Leyland P76 Owners 2004
Inlet Manifold Gaskets & sealing the leak.
- Written by "Mike Chadwick"
- Date: Tue, 30 Mar 2004
- From the time when I first owned a V8 P76 in October 1975, I have known them to be susceptible to this problem.
- A leaking inlet manifold gasket causes all sorts of running problems.
- I have detected it by using an atomiser to spray water onto the top of the inlet manifold while the engine is idling, and where there is a leak there is usually a hiss as the water is drawn into the motor, and it becomes easy to pinpoint the position of the leak as you observe the water disappearing into the inlet tract.
- There's no need to watch the exhaust emission, and water is usually less threatening than other fluids.
- I too have sealed an inlet manifold from the top with Sealastic or some other sealant, without having to immediately strip the manifold off.
- But this requires a 'long term' approach to manage properly.
- 1) I never throw out a used inlet manifold gasket if it is not irrepairably damaged.
- I remove as much of the old gasket material manually before using paint stripper, sometimes several applications before it is all cleaned off.
- I'm happy to learn of quicker ways of doing it, but it does work.
- Do it outdoors to prevent severe vapout inhalation, which may distress some people.
- The paint stripper can also be used to remove old gasket material from the head facing and the manifold flange facing.
- If I have a new unused inlet manifold gasket, I would not instal it unless I am certain that the gasket material is properly adhered to the metal gasket.
- I would strip off the fibrous material and use it bare, or put another application of fibrous material onto it. I have known severe internal manifold leaks where the engine has drawn crankcase fumes(with oil) straight into the affected cylinders, making carby adjustment impossible and making for one(at least) very oily cylinder.
- I do not rely on the clamping between the inlet manifold and the cylinder head to hold the gasket material in place on the metal gasket, because it will creep in service, causing the further leak.
- 2) I have successfully assembled the gasket without new gasket material being used, the best result being obtained using Loctite 518 or 515 anaerobic sealant - it only sets when air is excluded between the faces being joined together.
- To use Loctite successfully clearances must not be too big or it will soon, if not immediately, leak.
- I have used one or other of the Sealastics, but the main problem with that is the way that the excess squeezes out into the inside of the engine and into the inlet tracts and interfering with the gas flow.
- However while this is reasonably successful, I don't think it is the best way of doing it; I have known it to fail when after some use the Sealastic becomes soft after use, and allows the air/vapour into the inlet tracts.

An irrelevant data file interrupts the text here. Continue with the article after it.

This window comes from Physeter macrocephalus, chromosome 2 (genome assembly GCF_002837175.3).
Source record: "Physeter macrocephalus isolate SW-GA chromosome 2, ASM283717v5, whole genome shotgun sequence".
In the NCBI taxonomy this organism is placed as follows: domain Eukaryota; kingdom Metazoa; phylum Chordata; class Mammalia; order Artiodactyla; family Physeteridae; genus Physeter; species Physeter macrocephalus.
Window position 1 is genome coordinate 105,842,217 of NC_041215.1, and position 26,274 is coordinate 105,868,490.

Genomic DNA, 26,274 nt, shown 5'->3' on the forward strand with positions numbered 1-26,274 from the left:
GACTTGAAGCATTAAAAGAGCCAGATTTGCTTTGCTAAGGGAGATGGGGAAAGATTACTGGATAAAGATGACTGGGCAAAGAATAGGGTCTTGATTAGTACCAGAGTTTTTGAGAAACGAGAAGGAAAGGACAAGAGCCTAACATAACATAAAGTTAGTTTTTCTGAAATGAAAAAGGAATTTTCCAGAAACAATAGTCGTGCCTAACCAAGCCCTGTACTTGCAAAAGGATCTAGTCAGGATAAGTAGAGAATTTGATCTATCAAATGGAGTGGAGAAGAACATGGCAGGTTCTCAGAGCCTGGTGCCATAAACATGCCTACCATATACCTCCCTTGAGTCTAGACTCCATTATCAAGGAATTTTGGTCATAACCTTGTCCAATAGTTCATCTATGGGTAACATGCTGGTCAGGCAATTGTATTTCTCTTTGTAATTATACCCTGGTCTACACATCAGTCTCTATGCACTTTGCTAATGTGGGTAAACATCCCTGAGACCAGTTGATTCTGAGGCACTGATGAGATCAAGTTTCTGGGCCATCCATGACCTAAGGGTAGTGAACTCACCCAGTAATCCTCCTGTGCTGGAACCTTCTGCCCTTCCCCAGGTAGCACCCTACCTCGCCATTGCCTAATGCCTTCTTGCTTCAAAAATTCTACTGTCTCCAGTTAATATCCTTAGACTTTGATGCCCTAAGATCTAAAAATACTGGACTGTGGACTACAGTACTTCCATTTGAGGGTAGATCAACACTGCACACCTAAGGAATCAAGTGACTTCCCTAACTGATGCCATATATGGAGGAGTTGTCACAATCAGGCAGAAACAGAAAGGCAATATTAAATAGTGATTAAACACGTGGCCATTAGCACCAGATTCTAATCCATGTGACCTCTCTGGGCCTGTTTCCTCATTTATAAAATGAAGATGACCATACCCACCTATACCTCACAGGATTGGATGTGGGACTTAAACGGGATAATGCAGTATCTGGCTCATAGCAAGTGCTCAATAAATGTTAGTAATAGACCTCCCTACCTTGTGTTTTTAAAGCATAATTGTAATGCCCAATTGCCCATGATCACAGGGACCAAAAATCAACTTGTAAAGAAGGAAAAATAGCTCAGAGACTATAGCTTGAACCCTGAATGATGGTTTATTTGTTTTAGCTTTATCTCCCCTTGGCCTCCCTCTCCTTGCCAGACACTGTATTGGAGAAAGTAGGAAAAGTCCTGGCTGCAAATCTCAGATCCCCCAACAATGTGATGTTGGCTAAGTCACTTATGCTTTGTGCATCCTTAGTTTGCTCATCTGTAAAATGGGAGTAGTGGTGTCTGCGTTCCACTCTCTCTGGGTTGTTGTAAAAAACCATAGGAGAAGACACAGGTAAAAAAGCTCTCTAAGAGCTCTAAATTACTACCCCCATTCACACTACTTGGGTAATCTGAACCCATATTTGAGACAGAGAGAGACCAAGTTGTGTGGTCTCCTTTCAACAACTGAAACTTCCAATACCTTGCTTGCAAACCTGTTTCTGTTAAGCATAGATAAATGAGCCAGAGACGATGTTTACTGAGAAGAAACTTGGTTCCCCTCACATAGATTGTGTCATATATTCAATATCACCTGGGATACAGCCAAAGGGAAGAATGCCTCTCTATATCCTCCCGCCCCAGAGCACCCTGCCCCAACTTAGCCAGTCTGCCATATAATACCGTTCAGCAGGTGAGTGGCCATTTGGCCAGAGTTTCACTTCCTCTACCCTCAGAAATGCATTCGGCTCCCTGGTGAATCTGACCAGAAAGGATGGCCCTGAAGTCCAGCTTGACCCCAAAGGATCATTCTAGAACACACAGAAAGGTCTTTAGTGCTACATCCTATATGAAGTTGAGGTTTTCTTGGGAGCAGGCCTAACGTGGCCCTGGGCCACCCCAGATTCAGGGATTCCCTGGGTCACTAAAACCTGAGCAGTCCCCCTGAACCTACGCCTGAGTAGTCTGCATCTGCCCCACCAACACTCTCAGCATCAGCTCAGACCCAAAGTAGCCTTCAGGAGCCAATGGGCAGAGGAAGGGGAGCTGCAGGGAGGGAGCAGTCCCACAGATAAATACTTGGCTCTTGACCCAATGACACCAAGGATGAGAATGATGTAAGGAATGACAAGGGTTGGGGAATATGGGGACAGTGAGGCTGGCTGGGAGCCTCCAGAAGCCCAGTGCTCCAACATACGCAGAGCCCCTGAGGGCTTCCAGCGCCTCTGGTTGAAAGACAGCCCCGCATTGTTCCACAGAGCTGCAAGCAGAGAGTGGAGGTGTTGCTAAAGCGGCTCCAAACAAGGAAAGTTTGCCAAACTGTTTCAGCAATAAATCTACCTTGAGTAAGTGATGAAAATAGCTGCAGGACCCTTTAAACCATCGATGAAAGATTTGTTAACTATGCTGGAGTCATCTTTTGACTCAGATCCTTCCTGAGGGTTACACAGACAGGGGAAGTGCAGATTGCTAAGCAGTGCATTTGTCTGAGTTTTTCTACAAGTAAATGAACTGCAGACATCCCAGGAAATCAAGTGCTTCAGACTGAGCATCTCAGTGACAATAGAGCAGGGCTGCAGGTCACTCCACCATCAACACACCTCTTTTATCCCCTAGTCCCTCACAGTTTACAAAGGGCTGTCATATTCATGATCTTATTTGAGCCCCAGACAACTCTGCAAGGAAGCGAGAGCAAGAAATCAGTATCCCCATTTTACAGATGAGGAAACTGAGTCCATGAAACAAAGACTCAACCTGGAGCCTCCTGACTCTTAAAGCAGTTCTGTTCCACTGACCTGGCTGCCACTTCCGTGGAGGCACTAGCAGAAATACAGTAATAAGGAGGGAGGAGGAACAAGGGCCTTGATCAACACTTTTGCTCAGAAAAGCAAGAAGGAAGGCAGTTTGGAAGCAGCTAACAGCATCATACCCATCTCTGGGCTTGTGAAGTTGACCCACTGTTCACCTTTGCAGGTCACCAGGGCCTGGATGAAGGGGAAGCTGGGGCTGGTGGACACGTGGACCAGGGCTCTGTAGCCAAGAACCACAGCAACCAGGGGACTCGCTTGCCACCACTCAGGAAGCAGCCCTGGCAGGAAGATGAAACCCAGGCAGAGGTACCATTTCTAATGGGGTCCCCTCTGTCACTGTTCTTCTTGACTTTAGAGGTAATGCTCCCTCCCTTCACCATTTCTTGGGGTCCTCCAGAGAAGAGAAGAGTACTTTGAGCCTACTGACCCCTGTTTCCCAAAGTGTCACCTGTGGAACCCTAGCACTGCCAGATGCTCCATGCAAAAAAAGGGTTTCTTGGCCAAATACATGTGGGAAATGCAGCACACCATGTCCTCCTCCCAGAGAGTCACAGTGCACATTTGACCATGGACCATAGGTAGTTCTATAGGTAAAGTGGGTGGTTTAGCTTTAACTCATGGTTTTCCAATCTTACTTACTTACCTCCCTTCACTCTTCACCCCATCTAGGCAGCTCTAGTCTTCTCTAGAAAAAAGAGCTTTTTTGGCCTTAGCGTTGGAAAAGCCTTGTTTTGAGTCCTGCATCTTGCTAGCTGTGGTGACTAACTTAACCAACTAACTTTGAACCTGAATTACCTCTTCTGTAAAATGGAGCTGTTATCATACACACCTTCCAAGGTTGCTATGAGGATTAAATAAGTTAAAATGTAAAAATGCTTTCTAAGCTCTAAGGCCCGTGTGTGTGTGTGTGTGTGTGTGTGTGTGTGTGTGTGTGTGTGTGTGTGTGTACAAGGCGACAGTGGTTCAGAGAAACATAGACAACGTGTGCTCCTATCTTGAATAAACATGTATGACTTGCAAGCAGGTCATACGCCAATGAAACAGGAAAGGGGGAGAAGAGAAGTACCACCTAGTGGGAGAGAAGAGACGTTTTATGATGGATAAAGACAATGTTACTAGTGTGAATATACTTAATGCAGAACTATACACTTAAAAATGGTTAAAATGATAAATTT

- I certainly don't think it should be attempted before the inlet manifold has been checked and worked before assembly.
- 3) The inlet manifold casting itself should be examined for potential causes of leaks.
- I check for two characteristics which will impede a proper join between the inlet manifold and the cylinder heads, both characteristics caused by previous normal or excessive heat applications to the engine under running conditions over a prolonged period of time, nothing to do with original alloy blocks, etc.
- The first is that the flange edges will become a little proud, making the process of bolting the manifold down evenly an uncertainty, because the edges may prevent the manifold pulling down properly leaving internal and external possibilities for leaks.
- I remedy this by running a bastard file along the edges of the flanges and creating a 45 degree chamfer of about 1/16".
- This makes quite a difference to the way the manifold will pull down when assembled.
- The second is that the metal above the bolt holes along the flange 'moves' towards the cylinder heads because of the heat mentioned and the thickness of previously fitted inlet manifold gaskets, and subsequent re-tightening of the inlet manifold bolts after fitting new gaskets.
- This 'movement' (which is like a gentle hump) must be removed to regain a flat flange surface that will pull down properly against the flat cylinder head inlet flange.
- This can be done using a fine file and oilstone to finish, but I don't advise machining several thou off the whole flanges because this may render the inlet manifold unserviceable.
- Only metal above the bolt holes needs to be removed.
- These two tasks completed, the inlet manifold should bolt down evenly, with nothing on the flanges preventing that process. The other property that helps the manifold to pull down sqarely is the Loctite or other sealant that acts as a lubricant helping it to slide down into situ.
- Of course, the correct sequence for tightening should always be followed.
- Finally, using a hammer and a flat (steel) surface, hammer all the edges of the gasket and the holes until they are flat, eg around the holes in the gasket and along the edges.
- Be careful because some of these edges are sharp and will cut.